At Park Lane, Alexandra quickly rose through the ranks. It is here that she took her Masters in SENDCO, taught Reception and Year three, before becoming Deputy Head in 2018; a significant achievement, after just five years from qualifying as a teacher.

Alexandra’s talent for leadership and driving change within the school was noticed by the Griffin Schools Trust, which Park Lane is a part of, and she was promoted to Head of School in 2020. The school now boasts initiatives such as free private music lessons and dance lessons with The Royal Ballet. Such initiatives provide opportunities for the children that they may otherwise have not been exposed to.

Alexandra absolutely epitomises the values of Park Lane Primary School and Nursery, and, as such, has risen to the top and created a school which truly brings out the best in all the children. Under her leadership, Park Lane is supporting today’s learners to become tomorrow’s leaders.


National Computer Security Day, Cybersecurity

Computer Security Day: Relevant since the 80s?

National Computer Security Day, Cybersecurity

International Computer Security Day has been running since 1988, serving as a reminder of the importance of strong cyber hygiene.

However, with users being subjected to continuous reminders to update software or make passwords stronger, it can be easy to dismiss annoying pop-up notifications and put off making security changes. So how can organisations and individuals keep their assets secure in an increasingly hostile digital environment? We spoke totech industry experts to get their thoughts on how to deal with external threats.

What’s the big deal?

Okey Obudulu - SkillsoftIf your IT department does routine security maintenance every day, it can be easy to dismiss the threat. However, as the complexity of cyber threats grow, that attitude is a big mistake.

According to Okey Obudulu, CISO at Skillsoft, “every second, approximately 18 people are victims of cybercrime. Nobody is safe. Today’s enterprise attack surface means there’s far more information available for threat actors to target than ever before”.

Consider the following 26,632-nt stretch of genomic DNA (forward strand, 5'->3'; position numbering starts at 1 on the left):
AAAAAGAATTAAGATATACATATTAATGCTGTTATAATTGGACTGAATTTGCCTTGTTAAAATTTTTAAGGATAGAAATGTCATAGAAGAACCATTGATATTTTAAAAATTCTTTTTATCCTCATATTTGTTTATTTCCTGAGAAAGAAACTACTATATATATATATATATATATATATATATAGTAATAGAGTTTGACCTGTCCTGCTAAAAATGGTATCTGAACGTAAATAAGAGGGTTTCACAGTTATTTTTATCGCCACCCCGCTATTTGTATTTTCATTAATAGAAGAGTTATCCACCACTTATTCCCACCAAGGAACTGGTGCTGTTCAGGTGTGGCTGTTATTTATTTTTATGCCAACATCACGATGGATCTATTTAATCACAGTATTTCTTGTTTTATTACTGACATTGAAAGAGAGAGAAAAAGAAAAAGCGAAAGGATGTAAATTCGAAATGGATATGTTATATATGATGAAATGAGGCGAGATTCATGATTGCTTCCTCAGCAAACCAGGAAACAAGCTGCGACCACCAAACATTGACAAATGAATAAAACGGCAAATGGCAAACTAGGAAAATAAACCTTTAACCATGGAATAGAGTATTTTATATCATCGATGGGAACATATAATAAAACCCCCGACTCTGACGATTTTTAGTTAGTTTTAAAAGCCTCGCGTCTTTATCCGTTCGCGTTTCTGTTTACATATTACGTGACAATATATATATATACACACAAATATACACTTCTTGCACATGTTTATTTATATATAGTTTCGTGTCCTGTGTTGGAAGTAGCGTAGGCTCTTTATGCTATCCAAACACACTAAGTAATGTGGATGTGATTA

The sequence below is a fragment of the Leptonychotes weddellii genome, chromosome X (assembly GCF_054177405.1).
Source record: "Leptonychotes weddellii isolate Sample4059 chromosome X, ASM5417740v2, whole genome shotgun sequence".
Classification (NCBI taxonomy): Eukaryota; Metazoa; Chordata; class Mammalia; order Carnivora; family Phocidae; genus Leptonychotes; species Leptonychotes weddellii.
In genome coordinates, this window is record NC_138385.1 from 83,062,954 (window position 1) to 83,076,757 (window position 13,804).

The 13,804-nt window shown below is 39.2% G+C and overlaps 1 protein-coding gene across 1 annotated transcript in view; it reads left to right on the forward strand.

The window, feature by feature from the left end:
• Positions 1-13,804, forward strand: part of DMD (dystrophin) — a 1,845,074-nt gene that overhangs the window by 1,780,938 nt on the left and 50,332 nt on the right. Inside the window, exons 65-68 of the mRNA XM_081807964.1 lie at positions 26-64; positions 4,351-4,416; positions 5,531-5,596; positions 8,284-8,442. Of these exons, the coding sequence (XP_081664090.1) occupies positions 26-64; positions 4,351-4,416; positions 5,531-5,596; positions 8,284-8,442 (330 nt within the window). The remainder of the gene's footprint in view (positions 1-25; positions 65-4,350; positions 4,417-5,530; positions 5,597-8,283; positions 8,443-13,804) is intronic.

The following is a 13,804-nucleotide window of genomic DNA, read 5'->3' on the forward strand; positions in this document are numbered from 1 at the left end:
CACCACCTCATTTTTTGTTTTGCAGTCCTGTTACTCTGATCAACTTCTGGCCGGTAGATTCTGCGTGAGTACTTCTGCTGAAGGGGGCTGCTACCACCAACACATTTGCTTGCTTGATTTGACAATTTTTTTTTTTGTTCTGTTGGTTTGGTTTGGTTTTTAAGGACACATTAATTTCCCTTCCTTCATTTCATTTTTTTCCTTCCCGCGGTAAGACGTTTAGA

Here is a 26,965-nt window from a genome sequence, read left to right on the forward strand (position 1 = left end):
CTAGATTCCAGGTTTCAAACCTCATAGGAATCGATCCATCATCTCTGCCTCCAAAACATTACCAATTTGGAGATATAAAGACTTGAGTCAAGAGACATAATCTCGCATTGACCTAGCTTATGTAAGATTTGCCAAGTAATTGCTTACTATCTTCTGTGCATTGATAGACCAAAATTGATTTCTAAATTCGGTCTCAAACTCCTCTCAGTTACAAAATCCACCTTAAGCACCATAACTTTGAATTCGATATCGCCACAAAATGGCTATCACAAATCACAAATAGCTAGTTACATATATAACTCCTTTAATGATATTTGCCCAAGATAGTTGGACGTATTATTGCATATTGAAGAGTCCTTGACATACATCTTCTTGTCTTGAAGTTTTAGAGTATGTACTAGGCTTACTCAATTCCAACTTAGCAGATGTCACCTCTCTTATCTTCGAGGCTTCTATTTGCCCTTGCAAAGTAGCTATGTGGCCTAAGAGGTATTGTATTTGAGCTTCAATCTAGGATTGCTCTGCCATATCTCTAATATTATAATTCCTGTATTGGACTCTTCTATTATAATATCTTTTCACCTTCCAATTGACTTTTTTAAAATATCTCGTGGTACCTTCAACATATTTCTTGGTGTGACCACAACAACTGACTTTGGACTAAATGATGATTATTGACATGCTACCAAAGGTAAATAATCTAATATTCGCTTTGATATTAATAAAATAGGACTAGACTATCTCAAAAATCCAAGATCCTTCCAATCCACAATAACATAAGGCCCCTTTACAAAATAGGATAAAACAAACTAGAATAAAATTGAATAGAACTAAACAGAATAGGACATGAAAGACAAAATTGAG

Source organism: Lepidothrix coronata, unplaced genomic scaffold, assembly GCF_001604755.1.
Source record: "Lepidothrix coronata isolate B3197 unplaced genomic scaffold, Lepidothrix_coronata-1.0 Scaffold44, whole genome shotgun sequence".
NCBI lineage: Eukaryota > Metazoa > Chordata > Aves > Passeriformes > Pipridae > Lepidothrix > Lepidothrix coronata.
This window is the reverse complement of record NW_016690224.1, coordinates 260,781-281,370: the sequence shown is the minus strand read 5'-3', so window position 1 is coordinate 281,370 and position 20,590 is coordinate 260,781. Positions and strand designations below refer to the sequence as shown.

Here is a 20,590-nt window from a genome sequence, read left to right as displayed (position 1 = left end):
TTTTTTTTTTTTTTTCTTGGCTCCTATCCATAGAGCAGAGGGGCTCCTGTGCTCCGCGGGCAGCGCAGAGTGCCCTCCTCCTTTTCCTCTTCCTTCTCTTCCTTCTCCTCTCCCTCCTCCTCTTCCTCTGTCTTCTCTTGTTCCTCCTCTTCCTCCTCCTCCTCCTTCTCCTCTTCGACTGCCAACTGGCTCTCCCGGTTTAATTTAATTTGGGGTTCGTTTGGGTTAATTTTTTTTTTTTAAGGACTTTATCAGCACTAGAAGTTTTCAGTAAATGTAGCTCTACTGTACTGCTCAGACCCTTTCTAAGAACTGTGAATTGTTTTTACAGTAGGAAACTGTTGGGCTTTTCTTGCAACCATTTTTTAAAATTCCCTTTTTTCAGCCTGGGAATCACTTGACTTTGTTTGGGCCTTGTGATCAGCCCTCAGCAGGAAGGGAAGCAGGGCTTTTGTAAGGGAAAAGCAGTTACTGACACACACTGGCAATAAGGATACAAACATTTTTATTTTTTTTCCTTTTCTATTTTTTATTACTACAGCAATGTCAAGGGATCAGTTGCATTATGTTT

Robert Surgue”With the complexity of cyber-attacks and the risk of data breach now greater than ever, there is no room nor excuse for half-hearted attempts at computer security”, adds Robert Sugrue, Product Director of Cyber Security at Six Degrees. “Cybercriminals pick on those who are weak and unprepared. We must protect ourselves, be aware, and be prepared”.

Furthermore, Daniel Marashlian, CTO and Co-founder of Drata has noticed the increased appearance of phishing and voice cloning incidents. “Spear phishing is already becoming extremely targeted”, he says, “and attacks are moving into messaging Daniel Marashlianplatforms and even voice messaging. We are now seeing these attacks leveraging services like Slack, and employees are even receiving phone calls from attackers using voice-cloning to impersonate executives”.

So what can I do?

“With cyber-attacks now affecting 39% of UK businesses, and identity fraud on the rise, security needs to be top of Donnie maccollmind in everything we do”, notes Donnie MacColl, Senior Director of Technical Support at Fortra (formerly HelpSystems). He suggests that "this can be achieved by thinking of ourselves as customers of everything we use both in the workplace or at home, whether that's an app on our phone or computer, an online store or a physical shop. We need to check whether an app we use has a Multi-Factor Authentication (MFA), and, if not, find another one that has. By thinking about security and asking ourselves ‘is what I am using secure’, we may prompt a chain of ownership”.

Gal HelemskiEqually, Gal Helemski, CTO and co-founder of PlainID, theorises that “when an internal breach occurs” in which “networks are compromised, identity remains the priority challenge. Organisations must adopt a ‘Zero Trust’ approach, which means trusting no one – not even known users or devices – until they have been verified and validated. Once a user is compromised, especially one with administrative credentials, they are already in your network and limiting movement is key to avoiding continental damage and risk”.